Your next step is to read the company’s FDD (Franchise Disclosure Document), a document every franchise in the United States is required to provide. From this you will learn the history of the company, the training and marketing programs, and what costs, royalties and fees you will be required to pay.
Some franchisors also provide earnings claims in the FDD that will help you estimate the potential of the business.
The FDD is full of information about the franchise and it clearly explains the responsibilities of the franchisee (you) and the franchisor. Your FDD review and understanding is a very significant part of the research process.
By paying attention to what you discover in a company’s FDD, you can weed out franchises that just don’t measure up. Some warning signs of a franchise that is facing challenges are extensive litigation with franchisees or a closing rate of units greater than what’s being opened.
We consider this step to be of monumental importance when judging the likelihood of finding happiness in a particular franchise: CALL EXISTING FRANCHISEES!
Existing franchisees are your best source of information for finding out what really happens in a business on a day-to-day basis. You can ask what they like and dislike about the business, if they are happy with corporate support, and even get a feel for the type of earnings a franchise makes.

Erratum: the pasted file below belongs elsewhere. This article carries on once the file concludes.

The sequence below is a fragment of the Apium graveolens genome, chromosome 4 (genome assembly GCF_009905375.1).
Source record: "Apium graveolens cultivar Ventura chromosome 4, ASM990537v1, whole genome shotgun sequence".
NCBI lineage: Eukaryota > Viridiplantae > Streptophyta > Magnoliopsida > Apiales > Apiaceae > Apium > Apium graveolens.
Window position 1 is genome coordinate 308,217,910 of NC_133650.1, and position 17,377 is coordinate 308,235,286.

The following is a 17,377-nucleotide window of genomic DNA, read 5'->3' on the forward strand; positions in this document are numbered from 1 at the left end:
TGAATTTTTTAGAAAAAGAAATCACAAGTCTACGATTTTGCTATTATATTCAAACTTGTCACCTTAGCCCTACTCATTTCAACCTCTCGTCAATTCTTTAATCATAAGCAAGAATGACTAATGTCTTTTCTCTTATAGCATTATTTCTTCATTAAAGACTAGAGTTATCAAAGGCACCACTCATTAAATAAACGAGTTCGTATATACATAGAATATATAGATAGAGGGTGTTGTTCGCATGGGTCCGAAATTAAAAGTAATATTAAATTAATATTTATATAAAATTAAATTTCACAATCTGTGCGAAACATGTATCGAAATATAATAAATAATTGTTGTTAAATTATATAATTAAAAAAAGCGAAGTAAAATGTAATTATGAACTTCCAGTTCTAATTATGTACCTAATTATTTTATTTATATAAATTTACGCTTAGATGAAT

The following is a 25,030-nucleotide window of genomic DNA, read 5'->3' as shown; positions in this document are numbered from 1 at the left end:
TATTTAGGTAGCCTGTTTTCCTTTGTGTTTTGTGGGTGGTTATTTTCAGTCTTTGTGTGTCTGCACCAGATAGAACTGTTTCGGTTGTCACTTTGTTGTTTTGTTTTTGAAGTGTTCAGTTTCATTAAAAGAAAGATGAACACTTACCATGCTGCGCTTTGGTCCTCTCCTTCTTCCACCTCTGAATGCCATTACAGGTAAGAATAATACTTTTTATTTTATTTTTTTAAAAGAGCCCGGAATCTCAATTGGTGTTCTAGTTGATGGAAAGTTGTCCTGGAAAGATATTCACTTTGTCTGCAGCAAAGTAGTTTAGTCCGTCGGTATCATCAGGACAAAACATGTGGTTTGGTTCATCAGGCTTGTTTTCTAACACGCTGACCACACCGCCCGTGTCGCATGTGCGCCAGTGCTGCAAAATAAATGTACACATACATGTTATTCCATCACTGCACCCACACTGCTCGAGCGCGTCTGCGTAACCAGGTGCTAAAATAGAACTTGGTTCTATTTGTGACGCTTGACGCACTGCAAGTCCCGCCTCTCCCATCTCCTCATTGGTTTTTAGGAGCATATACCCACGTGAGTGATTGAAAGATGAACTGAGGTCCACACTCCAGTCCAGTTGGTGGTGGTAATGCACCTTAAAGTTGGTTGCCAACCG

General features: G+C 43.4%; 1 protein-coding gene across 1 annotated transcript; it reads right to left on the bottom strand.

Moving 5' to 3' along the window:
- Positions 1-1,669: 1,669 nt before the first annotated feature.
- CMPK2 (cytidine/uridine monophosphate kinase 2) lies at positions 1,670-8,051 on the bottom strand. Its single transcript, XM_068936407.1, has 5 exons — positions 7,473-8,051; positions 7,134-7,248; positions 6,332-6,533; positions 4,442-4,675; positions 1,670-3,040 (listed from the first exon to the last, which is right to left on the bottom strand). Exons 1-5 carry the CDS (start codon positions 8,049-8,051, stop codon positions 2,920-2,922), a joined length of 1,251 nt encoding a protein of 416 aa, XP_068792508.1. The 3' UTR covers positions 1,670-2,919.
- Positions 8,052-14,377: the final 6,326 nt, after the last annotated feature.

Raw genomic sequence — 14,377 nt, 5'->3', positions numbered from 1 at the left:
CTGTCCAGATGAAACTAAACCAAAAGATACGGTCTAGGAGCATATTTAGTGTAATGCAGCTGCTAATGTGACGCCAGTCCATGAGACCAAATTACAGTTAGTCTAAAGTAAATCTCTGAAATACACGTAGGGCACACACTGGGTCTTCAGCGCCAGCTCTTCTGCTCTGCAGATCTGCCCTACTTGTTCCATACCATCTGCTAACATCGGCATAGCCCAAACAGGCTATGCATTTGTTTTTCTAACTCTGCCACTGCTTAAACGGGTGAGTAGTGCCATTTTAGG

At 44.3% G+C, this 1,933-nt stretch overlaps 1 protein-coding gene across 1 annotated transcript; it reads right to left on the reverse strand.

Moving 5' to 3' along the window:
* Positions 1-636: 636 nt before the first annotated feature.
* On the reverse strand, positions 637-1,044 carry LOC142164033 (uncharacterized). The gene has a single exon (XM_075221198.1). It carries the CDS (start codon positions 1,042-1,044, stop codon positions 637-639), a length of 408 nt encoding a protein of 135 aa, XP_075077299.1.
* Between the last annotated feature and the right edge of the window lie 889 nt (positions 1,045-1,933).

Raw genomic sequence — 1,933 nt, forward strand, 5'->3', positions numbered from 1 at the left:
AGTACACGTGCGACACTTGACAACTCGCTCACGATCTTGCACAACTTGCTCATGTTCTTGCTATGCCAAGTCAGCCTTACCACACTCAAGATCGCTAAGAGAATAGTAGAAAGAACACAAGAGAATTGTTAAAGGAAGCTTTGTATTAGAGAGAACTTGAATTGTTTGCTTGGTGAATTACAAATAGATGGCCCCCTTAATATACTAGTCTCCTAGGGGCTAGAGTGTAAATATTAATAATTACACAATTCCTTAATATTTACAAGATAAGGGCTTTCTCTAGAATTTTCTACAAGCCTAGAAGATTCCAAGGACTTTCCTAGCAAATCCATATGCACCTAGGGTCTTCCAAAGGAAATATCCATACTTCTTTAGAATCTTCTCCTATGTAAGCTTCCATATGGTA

Gather a variety of opinions and you’ll get a clear picture of not only the franchise itself but of how you’d fit into the organization. That is why this step is so significant to your being able to make a definitive decision.
Your next step is to narrow down your choices. Okay, maybe it’s not all that easy. Let’s review what you’ve done so far:
Hopefully you’ve now found one or more companies that will meet your needs.
When you’ve made it this far, it’s time to go to Discovery Day (an on-site meeting with a franchisor). At this meeting you will be introduced to the top people in the home office and you may make a visit to a local franchisee, allowing you to ask even more questions and maybe to get some hands-on experience with the business.
Discovery Days are very interesting and exciting. When you leave, you will have a good understanding of the franchise. Don’t forget that this is a two-way street. They’ll be evaluating you as thoroughly as you evaluate their business.
The last step, of course, is making the final decision. Like any major decision, you will be filled with anticipation and anxiety, excitement and fear. Those are very normal feelings, experienced by almost everyone.
But if you’ve done your homework and followed the steps as outlined, you should be very comfortable with your decision. Congratulations – you’re ready to be a franchisee!
This web site and the information contained herein does not constitute the offer or sale of a franchise. There are certain states that require the registration of an FDD before the franchisor can advertise or offer the franchise in that state. This franchise may not be registered in all registration states and may not offer franchises to residents of those states or to persons wishing to locate a franchise in those states. The offer and sale of a franchise can only be made through the delivery and receipt of a Franchise Disclosure Document (FDD).